The rumoured spot where famed poet and womaniser Rabbie Burns proposed to his lover Highland Mary is to be restored as part of a project to preserve Scotland’s history.
South Ayrshire parks have secured £1500 from Scottish charity Paths to restore the ancient route in the Ayr Gorge Woodlands reserve.
Poems such as ‘The Highland Lassie O’ were inspired by his lover, who he planned to emigrate with to Jamaica. He aimed to work as an overseer to the slave workforce on his friend’s sugar plantation.
He met Mary while he was living near Tarbolton, Ayr. Sources claim that the pair were married in a traditional Scottish ceremony where they exchanged bibles over a stream.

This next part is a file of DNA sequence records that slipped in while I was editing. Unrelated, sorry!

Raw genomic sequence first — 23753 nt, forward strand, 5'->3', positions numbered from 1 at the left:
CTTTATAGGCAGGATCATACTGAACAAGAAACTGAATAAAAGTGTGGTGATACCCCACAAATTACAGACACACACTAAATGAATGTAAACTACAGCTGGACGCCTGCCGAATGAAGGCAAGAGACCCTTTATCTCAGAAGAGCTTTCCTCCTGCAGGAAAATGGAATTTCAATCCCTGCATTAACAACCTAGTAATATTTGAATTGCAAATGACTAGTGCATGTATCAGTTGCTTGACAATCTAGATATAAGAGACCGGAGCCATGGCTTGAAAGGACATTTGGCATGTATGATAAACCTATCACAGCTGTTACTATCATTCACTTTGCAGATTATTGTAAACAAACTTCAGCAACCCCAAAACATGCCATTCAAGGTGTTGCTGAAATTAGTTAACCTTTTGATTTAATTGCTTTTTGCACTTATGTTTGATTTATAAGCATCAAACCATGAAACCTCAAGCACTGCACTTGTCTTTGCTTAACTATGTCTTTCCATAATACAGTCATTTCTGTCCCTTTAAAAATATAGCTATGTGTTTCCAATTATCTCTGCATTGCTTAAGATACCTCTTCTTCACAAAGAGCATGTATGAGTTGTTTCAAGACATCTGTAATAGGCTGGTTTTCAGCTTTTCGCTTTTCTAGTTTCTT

Colin Clark, the chairman of South Ayrshire Paths Initiative, said: “We’re all eager to restore a significant part of Ayrshire’s history, the route is incredibly scenic.”
Mary’s life was cut poetic short at the age of 23, shortly after contracting Typhus while nursing her brother.
Burns was said to be distraught upon receiving the news, with him later penning ‘To Mary in Heaven’ as tribute to her.
After her death he returned to his wife Jean Armour and begged publisher John Wilson to publish his work. Reluctantly, he published 612 copies of Burns first book of Poems.
‘Chiefly in the Scottish Dialect’, better known as ‘Kilmarnock Volume’ was published in July 1786, as he finalised plans to leave for Jamaica.
All copies were sold within a couple of weeks, prompting him to turn away from port, where a ship was waiting for him. He turned to Edinburgh to start a new life of fame with wife Jean.